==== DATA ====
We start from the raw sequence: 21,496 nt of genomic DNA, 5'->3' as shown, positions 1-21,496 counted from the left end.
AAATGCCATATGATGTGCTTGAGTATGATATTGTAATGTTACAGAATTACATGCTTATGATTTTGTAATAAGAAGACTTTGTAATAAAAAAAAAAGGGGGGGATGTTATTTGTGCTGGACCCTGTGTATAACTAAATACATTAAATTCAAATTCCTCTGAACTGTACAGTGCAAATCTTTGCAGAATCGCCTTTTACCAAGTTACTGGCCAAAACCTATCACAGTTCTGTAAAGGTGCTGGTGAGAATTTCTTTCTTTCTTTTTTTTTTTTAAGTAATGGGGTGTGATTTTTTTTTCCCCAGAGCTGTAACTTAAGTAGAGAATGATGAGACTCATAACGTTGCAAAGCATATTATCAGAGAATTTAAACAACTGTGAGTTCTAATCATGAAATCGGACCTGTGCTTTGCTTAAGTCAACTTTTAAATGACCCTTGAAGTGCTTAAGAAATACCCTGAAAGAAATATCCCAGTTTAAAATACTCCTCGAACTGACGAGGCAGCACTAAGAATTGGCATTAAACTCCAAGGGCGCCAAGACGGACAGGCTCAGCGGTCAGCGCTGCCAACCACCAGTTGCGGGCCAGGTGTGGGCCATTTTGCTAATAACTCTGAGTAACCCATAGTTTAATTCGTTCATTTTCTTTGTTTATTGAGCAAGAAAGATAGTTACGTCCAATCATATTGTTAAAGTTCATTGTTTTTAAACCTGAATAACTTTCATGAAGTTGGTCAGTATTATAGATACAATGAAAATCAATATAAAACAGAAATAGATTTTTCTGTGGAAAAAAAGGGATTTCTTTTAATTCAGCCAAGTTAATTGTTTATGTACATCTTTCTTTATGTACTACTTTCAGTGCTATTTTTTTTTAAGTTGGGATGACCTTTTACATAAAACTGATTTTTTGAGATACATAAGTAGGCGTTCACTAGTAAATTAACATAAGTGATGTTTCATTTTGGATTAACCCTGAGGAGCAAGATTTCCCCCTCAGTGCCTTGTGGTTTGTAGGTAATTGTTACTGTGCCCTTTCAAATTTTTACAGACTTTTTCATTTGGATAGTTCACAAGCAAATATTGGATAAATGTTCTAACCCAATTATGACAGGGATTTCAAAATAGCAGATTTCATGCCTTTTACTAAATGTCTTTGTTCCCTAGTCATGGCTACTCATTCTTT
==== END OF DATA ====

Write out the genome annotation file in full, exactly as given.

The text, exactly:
We start from the raw sequence: 21,496 nt of genomic DNA, 5'->3' as shown, positions 1-21,496 counted from the left end.
AAATGCCATATGATGTGCTTGAGTATGATATTGTAATGTTACAGAATTACATGCTTATGATTTTGTAATAAGAAGACTTTGTAATAAAAAAAAAAGGGGGGGATGTTATTTGTGCTGGACCCTGTGTATAACTAAATACATTAAATTCAAATTCCTCTGAACTGTACAGTGCAAATCTTTGCAGAATCGCCTTTTACCAAGTTACTGGCCAAAACCTATCACAGTTCTGTAAAGGTGCTGGTGAGAATTTCTTTCTTTCTTTTTTTTTTTTAAGTAATGGGGTGTGATTTTTTTTTCCCCAGAGCTGTAACTTAAGTAGAGAATGATGAGACTCATAACGTTGCAAAGCATATTATCAGAGAATTTAAACAACTGTGAGTTCTAATCATGAAATCGGACCTGTGCTTTGCTTAAGTCAACTTTTAAATGACCCTTGAAGTGCTTAAGAAATACCCTGAAAGAAATATCCCAGTTTAAAATACTCCTCGAACTGACGAGGCAGCACTAAGAATTGGCATTAAACTCCAAGGGCGCCAAGACGGACAGGCTCAGCGGTCAGCGCTGCCAACCACCAGTTGCGGGCCAGGTGTGGGCCATTTTGCTAATAACTCTGAGTAACCCATAGTTTAATTCGTTCATTTTCTTTGTTTATTGAGCAAGAAAGATAGTTACGTCCAATCATATTGTTAAAGTTCATTGTTTTTAAACCTGAATAACTTTCATGAAGTTGGTCAGTATTATAGATACAATGAAAATCAATATAAAACAGAAATAGATTTTTCTGTGGAAAAAAAGGGATTTCTTTTAATTCAGCCAAGTTAATTGTTTATGTACATCTTTCTTTATGTACTACTTTCAGTGCTATTTTTTTTTAAGTTGGGATGACCTTTTACATAAAACTGATTTTTTGAGATACATAAGTAGGCGTTCACTAGTAAATTAACATAAGTGATGTTTCATTTTGGATTAACCCTGAGGAGCAAGATTTCCCCCTCAGTGCCTTGTGGTTTGTAGGTAATTGTTACTGTGCCCTTTCAAATTTTTACAGACTTTTTCATTTGGATAGTTCACAAGCAAATATTGGATAAATGTTCTAACCCAATTATGACAGGGATTTCAAAATAGCAGATTTCATGCCTTTTACTAAATGTCTTTGTTCCCTAGTCATGGCTACTCATTCTTT